Tobacco use is the leading cause of preventable disability, disease, and death in the U.S., prematurely killing close to half a million adults each year from secondhand smoke exposure or smoking (1).

  • 1,900 kids (under 18) in Colorado become new daily smokers each year (2).  Nationally, 9 out of 10 tobacco users start before they are 18 years old (3).
  • 19,900 (7%) high school students in Colorado smoke (2).
  • 26.2% of high school students in Colorado use e-cigarettes/”vapes” (2).
  • 634,400 (14.6%) adults smoke in Colorado (2).

Take ONE Step to Protect Loved Ones from Tobacco Use

Knowing and understanding the dangers will help you create safe breathing environments as well as inform parents of the risks, myths, and preventive measures regarding secondhand smoke and aerosols (4).

  • Smoke outside, away from windows, doors, and children
  • Don’t allow smoking at any time or place children will be present (home, car, etc.)
  • Teach children how to stay away from secondhand smoke
  • Model a tobacco and smokefree lifestyle
  • Implement a smokefree house/property policy
  • Be honest with young people about how difficult it is to quit smoking and encourage them not to start

If you’re ready to change your tobacco use, check out these support resources.

Tobacco Smoke

Tobacco smoke contains more than 7,000 chemicals, including hundreds that are toxic and about 70 that can cause cancer (5).

Smoking causes more deaths each year than the following causes combined (6):

  • Human immunodeficiency virus (HIV)
  • Illegal drug use
  • Alcohol use
  • Motor vehicle injuries
  • Firearm-related incidents

Health Risks of Tobacco Use

Kids can get poisoned if they drink the liquid in e-cigarettes or refills.  Kids can even get sick if the liquid gets on their skin.  Because the candy flavors in many “vaping” solutions appeal to kids, a child might drink enough liquid to get seriously ill or even die (7).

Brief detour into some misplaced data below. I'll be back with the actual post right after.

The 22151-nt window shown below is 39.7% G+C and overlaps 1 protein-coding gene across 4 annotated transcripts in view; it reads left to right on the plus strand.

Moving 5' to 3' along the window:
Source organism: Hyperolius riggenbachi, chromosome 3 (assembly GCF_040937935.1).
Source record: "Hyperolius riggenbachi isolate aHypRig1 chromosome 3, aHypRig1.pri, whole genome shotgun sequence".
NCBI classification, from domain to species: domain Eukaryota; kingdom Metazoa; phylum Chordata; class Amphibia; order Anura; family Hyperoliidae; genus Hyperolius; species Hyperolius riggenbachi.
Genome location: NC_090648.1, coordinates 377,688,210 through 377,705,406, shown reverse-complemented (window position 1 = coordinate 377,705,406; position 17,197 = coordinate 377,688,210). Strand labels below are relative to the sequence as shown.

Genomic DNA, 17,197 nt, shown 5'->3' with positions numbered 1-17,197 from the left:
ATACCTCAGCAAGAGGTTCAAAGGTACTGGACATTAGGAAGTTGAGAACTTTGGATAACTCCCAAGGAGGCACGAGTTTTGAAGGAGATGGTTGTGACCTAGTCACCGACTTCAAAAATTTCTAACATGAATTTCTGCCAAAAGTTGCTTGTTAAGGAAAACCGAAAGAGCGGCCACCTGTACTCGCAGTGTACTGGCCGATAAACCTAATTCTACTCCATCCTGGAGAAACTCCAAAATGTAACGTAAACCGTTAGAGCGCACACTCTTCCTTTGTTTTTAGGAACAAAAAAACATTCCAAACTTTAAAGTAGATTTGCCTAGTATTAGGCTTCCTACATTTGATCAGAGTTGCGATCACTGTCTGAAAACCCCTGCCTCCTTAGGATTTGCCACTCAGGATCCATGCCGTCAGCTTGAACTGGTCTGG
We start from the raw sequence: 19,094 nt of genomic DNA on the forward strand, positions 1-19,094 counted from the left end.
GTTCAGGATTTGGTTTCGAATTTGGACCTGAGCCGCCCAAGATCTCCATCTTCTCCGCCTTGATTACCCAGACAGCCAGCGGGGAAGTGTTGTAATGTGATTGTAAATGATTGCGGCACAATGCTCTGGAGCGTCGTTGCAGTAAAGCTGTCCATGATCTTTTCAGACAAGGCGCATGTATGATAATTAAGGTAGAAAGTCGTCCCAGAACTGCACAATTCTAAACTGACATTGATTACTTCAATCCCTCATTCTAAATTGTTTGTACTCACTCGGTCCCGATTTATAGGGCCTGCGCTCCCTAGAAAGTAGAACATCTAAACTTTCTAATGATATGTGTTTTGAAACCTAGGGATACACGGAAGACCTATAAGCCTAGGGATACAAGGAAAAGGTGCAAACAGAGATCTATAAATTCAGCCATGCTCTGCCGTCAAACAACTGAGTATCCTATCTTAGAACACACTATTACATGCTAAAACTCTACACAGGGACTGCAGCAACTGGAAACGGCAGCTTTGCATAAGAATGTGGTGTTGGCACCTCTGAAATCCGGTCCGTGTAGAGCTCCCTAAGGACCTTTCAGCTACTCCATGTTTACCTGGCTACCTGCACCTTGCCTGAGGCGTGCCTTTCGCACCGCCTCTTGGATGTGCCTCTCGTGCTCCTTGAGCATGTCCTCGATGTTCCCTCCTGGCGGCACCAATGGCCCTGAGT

Kids, adults, and pets can get nicotine poisoning (7).

Nicotine is highly addictive and consumption can harm developing brains, and can lead to nicotine addiction, mood disorders, permanent lowering of impulse control, and affect attention and learning abilities (8).

Youth’s bodies are more sensitive to nicotine and become addicted more quickly than adults.  Even social smoking once or twice a month puts youth at serious risk for nicotine addiction that will keep them smoking longer and increase their chances of getting a serious disease (9).

One out of three teens who continue to smoke regularly will die prematurely – an average of 13 years earlier than their peers (9).

Smokeless tobacco products (such as, chew and snuff) also cause nicotine addiction (9).

Nicotine is a highly addictive drug, and even experimenting with cigarettes one time increase your child’s chance of being hooked for life (9).


Cost of Tobacco Use

The cost of tobacco use is high—impacting families, employers, and our healthcare system.  In Colorado, more than 5,000 people die each year from tobacco use (2).  Tobacco use also contributes more than $1.8 billion in healthcare costs and more than $1.2 billion in lost productivity (2).


From Plant to Product to Puff

A short (3-minute) video outlining the harmful components of tobacco in every stage of development, starting with growing the plant, manufacturing the product, to using it.

Common Myths

Myth:  Use of e-cigarettes/”vapes” by young people might “protect” them from using traditional cigarettes.

Fact:  There is no evidence to support this.  Studies have shown that non-smoking youth who use e-cigarettes/”vapes” are more likely to try traditional cigarettes in the future than non-smoking youth who do not use e-cigarettes/”vapes.”

Myth:  High school students try traditional cigarettes over e-cigarettes/”vapes.”

Fact:  Among high school students and young adults who use tobacco, more use both e-cigarettes and burned tobacco products than use e-cigarettes/”vapes” alone.  Research shows adults have a big influence on youth behavior.  Setting clear expectations and being actively involved and supportive is associated with lowered risk of youth tobacco use.

  1. Centers for Disease Control and Prevention “Burden of Tobacco Use in the U.S.”  Retrieved from: 
  2. Campaign for Tobacco Free Kids “The Toll of Tobacco in Colorado.”  Retrieved from:
  3. Centers for Disease Control and Prevention “Youth and Tobacco Use.”  Retrieved from:
  4. Centers for Disease Control and Prevention “2006 Surgeon General’s Report Highlights – How to Protect Yourself and Your Loved Ones from Secondhand Smoke.” Retrieved from:
  5. Centers for Disease Control and Prevention “Health Effects of Secondhand Smoke.”  Retrieved from: 
  6. Centers for Disease Control and Prevention “Health Effects of Cigarette Smoking.”  Retrieved from:
  7. Teens Health “Is It Safe to Vape Around Children?”  Retrieved from:
  8. U.S. Department of Health and Human Services “Known the Risks of E-cigarettes for Young People.”  Retrieved from:
  9. Centers for Disease Control and Prevention “What You Need to Know About Tobacco to Talk to Your Teens.”  Retrieved from:

Page last updated: November 21, 2022

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